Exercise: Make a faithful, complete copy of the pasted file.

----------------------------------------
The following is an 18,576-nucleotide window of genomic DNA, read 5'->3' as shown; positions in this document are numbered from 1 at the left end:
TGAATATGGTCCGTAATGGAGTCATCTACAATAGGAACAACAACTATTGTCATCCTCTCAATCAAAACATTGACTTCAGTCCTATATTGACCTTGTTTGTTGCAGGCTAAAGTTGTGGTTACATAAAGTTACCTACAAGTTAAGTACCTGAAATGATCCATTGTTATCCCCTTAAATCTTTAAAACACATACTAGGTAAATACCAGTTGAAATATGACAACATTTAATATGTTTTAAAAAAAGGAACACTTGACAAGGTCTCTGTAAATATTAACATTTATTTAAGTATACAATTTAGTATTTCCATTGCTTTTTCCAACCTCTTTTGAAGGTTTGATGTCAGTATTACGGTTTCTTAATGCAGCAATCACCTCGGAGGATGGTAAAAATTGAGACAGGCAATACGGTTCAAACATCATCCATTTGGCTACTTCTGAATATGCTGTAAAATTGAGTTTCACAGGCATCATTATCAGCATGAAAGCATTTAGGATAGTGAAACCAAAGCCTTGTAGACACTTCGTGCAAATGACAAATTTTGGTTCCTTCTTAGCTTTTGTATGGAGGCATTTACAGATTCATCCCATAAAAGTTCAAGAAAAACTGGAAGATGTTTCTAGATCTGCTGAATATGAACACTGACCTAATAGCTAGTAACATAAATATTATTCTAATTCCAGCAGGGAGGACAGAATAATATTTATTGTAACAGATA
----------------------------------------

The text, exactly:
The following is an 18,576-nucleotide window of genomic DNA, read 5'->3' as shown; positions in this document are numbered from 1 at the left end:
TGAATATGGTCCGTAATGGAGTCATCTACAATAGGAACAACAACTATTGTCATCCTCTCAATCAAAACATTGACTTCAGTCCTATATTGACCTTGTTTGTTGCAGGCTAAAGTTGTGGTTACATAAAGTTACCTACAAGTTAAGTACCTGAAATGATCCATTGTTATCCCCTTAAATCTTTAAAACACATACTAGGTAAATACCAGTTGAAATATGACAACATTTAATATGTTTTAAAAAAAGGAACACTTGACAAGGTCTCTGTAAATATTAACATTTATTTAAGTATACAATTTAGTATTTCCATTGCTTTTTCCAACCTCTTTTGAAGGTTTGATGTCAGTATTACGGTTTCTTAATGCAGCAATCACCTCGGAGGATGGTAAAAATTGAGACAGGCAATACGGTTCAAACATCATCCATTTGGCTACTTCTGAATATGCTGTAAAATTGAGTTTCACAGGCATCATTATCAGCATGAAAGCATTTAGGATAGTGAAACCAAAGCCTTGTAGACACTTCGTGCAAATGACAAATTTTGGTTCCTTCTTAGCTTTTGTATGGAGGCATTTACAGATTCATCCCATAAAAGTTCAAGAAAAACTGGAAGATGTTTCTAGATCTGCTGAATATGAACACTGACCTAATAGCTAGTAACATAAATATTATTCTAATTCCAGCAGGGAGGACAGAATAATATTTATTGTAACAGATA